Farming is an old industry, but it’s come a long way from the days of one solitary farmer tending a few crops and sheep. Nowadays farming is far more technologically advanced and split into different divisions, with separate farms for dairy, poultry or crops like wheat and barley. The farming industry is much more varied than people might imagine, with a whole range of careers and jobs available, from machine operators to horticulture, nutrition, consultancy, crop growers, dairy farmers and more.
Working in agriculture is very rewarding, but can be hard work, with a lot of manual labour and working in all weathers. However, the connection with the land and the rewards gained are like no other, so if you’ve ever considered a career in farming or agriculture, read on to see what you need to get started.
It’s definitely not essential to have a degree to enter the farming profession, and a lot of farmers are born into the family business and gain experience through observation and practice as they grow up. However, degrees in agriculture are available, and as farming becomes more modernised it can be extremely helpful to have some formal training as well as practical experience. Agricultural degrees cover all aspects of farming including biology, agricultural science, production and global food science, with the option to specialise in areas such as organic farming, plant diseases and crop development. For those who don’t want to go to university, there are sites dedicated to explaining all the different routes you can take to enter the farming business, be that through diplomas, work experience or apprenticeships. For those choosing an undergraduate degree, most courses require at least two A levels (preferably in science subjects) and some practical experience is always a great advantage.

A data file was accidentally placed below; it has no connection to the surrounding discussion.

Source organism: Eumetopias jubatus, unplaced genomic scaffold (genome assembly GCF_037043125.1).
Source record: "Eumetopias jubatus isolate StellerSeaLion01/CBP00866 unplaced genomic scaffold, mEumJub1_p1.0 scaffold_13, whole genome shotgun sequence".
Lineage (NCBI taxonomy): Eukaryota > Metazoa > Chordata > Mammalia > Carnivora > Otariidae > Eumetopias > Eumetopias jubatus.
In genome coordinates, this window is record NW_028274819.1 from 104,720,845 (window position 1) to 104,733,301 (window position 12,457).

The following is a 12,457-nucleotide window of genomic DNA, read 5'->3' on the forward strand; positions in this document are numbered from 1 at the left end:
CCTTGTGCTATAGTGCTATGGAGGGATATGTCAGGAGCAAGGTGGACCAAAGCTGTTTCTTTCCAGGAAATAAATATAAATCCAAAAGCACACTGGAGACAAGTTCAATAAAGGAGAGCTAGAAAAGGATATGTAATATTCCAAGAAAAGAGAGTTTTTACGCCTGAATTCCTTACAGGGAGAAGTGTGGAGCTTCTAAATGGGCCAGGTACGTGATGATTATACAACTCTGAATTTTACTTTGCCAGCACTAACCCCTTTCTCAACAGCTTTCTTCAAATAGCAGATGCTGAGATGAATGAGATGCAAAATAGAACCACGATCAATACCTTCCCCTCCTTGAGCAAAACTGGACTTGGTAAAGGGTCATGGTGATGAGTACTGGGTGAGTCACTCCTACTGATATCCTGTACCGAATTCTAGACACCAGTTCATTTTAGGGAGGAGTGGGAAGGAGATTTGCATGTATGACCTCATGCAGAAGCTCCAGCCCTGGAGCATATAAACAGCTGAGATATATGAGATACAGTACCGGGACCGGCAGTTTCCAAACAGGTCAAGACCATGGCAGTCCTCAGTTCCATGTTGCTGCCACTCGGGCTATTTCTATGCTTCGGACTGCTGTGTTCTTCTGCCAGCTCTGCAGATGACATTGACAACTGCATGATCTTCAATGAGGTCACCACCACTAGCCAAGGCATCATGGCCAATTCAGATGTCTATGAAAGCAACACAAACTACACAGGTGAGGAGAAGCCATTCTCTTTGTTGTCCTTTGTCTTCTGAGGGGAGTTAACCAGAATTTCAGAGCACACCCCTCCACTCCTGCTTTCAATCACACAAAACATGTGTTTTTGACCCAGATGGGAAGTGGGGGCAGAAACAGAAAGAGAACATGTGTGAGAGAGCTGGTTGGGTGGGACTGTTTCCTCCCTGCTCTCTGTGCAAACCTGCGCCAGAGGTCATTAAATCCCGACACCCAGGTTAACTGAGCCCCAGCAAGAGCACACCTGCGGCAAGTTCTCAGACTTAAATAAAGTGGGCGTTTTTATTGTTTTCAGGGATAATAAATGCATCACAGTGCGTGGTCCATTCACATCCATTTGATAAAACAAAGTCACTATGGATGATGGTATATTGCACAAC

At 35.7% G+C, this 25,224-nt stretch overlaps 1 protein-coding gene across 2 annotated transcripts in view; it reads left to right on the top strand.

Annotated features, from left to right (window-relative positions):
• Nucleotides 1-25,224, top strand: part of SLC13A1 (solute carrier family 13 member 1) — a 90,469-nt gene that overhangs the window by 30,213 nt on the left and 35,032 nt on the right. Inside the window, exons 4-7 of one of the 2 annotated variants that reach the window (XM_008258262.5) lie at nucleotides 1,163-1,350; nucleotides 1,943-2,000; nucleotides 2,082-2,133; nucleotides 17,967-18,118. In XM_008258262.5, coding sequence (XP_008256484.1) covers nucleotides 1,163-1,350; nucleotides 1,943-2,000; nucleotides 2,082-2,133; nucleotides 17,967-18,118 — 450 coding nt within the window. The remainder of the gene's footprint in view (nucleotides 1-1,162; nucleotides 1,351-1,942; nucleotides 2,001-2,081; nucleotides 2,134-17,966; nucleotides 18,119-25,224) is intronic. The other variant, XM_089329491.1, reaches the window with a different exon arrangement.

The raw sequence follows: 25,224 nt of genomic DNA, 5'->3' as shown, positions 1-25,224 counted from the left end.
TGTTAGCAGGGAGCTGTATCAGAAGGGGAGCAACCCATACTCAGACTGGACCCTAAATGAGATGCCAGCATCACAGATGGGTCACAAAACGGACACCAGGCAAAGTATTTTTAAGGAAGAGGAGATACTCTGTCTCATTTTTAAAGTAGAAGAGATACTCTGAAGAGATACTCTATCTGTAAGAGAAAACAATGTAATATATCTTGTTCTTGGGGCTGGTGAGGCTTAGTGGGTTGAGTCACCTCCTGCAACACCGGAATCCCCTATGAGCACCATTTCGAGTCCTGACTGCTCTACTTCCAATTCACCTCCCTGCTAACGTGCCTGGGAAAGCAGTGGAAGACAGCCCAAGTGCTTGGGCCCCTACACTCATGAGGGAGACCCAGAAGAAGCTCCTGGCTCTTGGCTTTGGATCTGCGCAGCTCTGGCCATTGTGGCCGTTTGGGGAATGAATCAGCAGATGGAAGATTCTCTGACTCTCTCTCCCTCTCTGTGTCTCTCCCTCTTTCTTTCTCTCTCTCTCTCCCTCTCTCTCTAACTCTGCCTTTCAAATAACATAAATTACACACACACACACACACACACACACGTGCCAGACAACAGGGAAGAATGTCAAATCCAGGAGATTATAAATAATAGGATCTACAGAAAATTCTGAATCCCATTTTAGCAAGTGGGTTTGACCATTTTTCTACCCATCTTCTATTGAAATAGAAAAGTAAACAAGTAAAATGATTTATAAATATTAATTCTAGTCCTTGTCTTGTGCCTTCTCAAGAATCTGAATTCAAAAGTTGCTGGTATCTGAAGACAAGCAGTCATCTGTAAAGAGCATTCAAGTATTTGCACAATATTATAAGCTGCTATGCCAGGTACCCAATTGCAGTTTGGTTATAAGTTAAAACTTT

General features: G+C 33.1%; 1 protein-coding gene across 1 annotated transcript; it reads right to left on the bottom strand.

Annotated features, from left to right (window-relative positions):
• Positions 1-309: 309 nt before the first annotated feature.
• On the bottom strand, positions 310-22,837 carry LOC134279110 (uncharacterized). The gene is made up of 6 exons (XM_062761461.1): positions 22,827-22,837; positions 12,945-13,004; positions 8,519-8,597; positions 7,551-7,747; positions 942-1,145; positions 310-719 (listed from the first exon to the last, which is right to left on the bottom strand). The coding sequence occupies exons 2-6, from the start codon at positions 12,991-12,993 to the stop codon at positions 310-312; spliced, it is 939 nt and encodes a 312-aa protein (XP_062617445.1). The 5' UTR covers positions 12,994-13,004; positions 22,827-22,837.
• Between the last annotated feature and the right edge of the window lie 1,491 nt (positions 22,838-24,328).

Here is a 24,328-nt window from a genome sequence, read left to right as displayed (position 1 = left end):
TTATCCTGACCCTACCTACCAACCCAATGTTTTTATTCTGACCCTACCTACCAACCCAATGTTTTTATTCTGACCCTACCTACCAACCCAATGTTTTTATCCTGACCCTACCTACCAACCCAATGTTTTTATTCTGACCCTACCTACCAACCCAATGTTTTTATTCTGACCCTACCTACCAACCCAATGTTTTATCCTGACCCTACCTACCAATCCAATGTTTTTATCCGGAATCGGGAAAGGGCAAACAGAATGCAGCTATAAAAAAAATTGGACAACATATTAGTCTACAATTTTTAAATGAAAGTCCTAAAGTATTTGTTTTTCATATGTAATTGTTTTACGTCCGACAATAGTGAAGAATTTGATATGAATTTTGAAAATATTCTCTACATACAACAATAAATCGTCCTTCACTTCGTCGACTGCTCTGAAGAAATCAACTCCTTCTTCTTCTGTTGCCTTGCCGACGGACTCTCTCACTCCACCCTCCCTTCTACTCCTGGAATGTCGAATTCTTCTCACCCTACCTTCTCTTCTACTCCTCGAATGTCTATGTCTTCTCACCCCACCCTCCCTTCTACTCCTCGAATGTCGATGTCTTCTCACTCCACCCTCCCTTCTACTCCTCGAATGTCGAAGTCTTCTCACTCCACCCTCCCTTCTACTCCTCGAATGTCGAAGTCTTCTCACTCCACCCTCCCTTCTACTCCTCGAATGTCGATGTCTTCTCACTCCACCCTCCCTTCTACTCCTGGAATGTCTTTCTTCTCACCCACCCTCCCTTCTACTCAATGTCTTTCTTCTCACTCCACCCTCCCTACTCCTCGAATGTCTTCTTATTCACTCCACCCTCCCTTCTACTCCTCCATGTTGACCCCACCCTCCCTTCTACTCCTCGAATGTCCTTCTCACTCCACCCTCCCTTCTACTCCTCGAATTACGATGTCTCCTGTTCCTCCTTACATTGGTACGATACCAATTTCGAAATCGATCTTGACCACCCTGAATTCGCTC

Apprenticeships and training
Apprenticeships are a great option as you gain qualifications while working on the job – as well as getting paid. Apprenticeships can specialise in several different roles, including farm worker, livestock technician and agriculture machinery operator.
Higher level apprenticeships can lead all the way up to becoming an assistant farm manager, hatchery supervisor and more, so there’s plenty of opportunity to progress.
Whether you’re studying for a formal degree or not, work experience is absolutely crucial before entering a career in the farming industry. Universities may be able to advise on internships or placements through the course, or you can gain experience through hands-on work with experienced farmers. Some farms offer their own internships and there are plenty of places that will need help with seasonal jobs like fruit picking. Of course this is all a lot more practical if you live near the countryside, but many cities do have inner city farms so don’t let that put you off. There are even organisations that can organise farming work experience placements abroad, where candidates volunteer in exchange for free room and board.
Every farmer needs the right equipment and reliable services they can trust, and at JH Willis & Son we have plenty. With everything on offer from muck spreaders to ploughs, tractor hire, sowing and round baling, we have everything you need to keep your farm running smoothly and efficiently. Don’t hesitate to visit our website to see the full range of agricultural services and machinery on offer.